The T-box gene family of transcription factors is known to participate in many aspects of embryogenesis in a wide variety of organisms, whose members share a highly conserved, sequence-specific DNA-binding domain of 180 to 200 amino acids known as the T-domain [8]. The first of the T-Box family molecularly characterized is Brachyury (official symbol: T-box transcription factor T (TBXT), Accession Number: HI638829.1) [8, 9], which is overexpressed in multiple solid tumors and plays a role in tumorigenesis and progression [8, 10, 11]. Interestingly, previous studies have reported that Brachyury is expressed in mesodermal precursor cells, gradually downregulated during late-stage embryos and is eventually undetectable in the majority of normal adulthood tissues [12]. More recently, Brachyury was described to be aberrantly overexpressed in several tumors, including lung [1315], breast [11], prostate [16], colon [17], and testicular [18] cancer.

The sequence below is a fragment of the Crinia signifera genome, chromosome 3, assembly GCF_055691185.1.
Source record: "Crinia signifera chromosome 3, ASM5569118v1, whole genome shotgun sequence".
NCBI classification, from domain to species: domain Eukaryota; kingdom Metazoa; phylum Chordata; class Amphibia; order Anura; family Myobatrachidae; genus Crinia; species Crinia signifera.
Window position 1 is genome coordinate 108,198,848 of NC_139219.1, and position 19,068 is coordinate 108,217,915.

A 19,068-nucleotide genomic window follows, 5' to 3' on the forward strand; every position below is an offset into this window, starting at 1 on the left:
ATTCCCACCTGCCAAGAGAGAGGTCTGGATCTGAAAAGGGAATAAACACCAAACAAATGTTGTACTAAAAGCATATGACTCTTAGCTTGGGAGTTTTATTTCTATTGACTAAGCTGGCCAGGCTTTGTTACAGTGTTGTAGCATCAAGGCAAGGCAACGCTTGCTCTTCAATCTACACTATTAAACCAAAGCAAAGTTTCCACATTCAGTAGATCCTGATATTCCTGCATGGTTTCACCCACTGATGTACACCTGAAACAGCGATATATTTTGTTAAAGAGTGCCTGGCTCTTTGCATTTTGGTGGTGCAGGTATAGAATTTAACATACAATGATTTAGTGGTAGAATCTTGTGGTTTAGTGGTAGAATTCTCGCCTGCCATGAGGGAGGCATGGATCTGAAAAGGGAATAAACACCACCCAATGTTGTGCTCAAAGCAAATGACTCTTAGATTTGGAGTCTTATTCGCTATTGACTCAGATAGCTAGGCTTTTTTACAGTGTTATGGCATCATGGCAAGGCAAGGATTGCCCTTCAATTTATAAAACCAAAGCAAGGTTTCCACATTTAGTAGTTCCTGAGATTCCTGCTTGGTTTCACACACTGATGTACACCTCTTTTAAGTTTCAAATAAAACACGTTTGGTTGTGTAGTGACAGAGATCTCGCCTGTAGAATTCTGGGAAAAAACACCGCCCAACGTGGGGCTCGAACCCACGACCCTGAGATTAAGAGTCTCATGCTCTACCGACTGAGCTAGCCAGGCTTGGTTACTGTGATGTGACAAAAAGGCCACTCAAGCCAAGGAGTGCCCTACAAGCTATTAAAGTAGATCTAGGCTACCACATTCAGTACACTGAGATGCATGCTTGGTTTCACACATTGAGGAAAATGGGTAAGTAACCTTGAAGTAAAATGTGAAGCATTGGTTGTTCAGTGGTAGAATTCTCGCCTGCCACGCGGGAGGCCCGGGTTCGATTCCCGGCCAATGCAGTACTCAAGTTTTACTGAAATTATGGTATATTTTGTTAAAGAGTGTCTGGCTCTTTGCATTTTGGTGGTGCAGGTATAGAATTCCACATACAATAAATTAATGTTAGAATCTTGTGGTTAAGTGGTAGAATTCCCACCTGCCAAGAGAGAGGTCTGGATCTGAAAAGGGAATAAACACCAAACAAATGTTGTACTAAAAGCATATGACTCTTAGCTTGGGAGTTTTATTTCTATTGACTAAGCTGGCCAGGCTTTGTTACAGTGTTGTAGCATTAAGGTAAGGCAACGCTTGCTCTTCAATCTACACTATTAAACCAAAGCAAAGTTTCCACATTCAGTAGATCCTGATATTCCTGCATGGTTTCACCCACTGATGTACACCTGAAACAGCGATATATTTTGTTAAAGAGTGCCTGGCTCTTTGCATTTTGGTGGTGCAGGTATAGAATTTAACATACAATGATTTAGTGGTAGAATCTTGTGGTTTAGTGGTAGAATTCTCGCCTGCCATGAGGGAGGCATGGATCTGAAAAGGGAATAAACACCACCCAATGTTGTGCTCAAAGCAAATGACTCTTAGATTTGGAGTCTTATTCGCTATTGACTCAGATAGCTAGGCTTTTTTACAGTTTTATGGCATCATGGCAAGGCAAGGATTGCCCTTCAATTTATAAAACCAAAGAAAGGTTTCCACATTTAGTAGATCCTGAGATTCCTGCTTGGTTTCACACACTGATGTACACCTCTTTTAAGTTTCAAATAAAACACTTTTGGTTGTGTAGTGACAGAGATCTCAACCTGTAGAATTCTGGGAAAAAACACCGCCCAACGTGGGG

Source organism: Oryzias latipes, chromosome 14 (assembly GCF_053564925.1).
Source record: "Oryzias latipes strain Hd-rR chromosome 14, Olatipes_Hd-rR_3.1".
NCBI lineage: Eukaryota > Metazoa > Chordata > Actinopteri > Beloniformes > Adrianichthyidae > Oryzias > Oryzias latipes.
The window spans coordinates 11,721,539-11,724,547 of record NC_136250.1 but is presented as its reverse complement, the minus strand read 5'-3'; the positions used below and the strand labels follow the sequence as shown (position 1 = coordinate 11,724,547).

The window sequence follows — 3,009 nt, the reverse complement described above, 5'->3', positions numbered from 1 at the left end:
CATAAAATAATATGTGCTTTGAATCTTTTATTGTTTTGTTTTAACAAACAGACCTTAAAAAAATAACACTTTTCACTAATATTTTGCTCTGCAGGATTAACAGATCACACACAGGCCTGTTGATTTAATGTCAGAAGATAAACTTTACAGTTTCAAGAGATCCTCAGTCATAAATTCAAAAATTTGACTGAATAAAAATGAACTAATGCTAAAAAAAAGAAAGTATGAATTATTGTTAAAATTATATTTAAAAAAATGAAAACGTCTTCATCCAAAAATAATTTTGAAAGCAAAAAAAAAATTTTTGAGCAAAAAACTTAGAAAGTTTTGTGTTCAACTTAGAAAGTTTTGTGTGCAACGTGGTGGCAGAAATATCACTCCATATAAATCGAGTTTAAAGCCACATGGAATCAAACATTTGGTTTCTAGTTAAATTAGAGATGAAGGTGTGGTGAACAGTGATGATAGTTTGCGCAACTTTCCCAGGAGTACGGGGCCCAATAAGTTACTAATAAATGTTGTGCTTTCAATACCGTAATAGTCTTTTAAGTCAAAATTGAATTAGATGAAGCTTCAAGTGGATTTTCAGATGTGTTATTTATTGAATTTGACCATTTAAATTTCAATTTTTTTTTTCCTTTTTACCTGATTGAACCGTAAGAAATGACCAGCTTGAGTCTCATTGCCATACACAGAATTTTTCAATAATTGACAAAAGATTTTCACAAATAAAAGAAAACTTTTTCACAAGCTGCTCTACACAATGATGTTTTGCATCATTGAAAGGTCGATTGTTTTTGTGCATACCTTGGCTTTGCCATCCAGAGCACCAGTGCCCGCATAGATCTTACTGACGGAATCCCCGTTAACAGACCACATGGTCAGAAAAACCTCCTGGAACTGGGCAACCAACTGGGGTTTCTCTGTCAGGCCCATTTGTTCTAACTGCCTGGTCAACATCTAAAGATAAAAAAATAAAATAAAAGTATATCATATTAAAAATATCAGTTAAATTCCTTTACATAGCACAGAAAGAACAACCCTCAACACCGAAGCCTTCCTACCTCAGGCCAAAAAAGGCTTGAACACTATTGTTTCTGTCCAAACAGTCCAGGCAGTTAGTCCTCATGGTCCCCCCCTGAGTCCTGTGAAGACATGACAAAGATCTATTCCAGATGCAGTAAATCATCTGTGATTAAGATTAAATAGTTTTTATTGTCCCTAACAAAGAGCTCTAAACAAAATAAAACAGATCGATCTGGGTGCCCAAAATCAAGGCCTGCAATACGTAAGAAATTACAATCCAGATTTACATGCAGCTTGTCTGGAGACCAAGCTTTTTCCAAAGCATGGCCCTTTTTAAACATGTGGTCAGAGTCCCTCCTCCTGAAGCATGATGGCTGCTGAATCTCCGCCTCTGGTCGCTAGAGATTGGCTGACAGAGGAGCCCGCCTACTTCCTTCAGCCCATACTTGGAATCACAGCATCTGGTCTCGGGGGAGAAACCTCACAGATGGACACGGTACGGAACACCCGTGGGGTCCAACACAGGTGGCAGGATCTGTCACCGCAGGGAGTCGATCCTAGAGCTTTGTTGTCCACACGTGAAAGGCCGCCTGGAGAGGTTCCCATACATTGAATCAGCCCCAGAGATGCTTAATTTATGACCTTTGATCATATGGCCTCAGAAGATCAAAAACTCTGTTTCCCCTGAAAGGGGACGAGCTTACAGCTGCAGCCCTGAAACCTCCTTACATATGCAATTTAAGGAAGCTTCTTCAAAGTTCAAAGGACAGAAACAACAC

Notably, Brachyury has been reported as an independent biomarker of poor prognosis in these tumors. Many studies have verified that Brachyury was overexpressed in breast cancer tissues [1921]. In addition, our previous studies reported that Brachyury plays a role in promoting cell proliferation in lung cells, which is consistent with our previous study of Brachyury on breast cancer cells [11]. Brachyury is expressed not only in primary tumors but also in metastatic lesions involving tumor-positive lymph nodes and distant metastases in breast cancer [11]. Furthermore, Brachyury has been associated with bone metastasis of breast tumors, stem cell TFs activation, and higher recurrence and metastatic spread, indicating that Brachyury may provide a new marker for aggressive breast tumors [11]. However, the impact and the underlying mechanisms of Brachyury on tumorigenesis of breast cancer, the primary breast tumor, remain to be determined.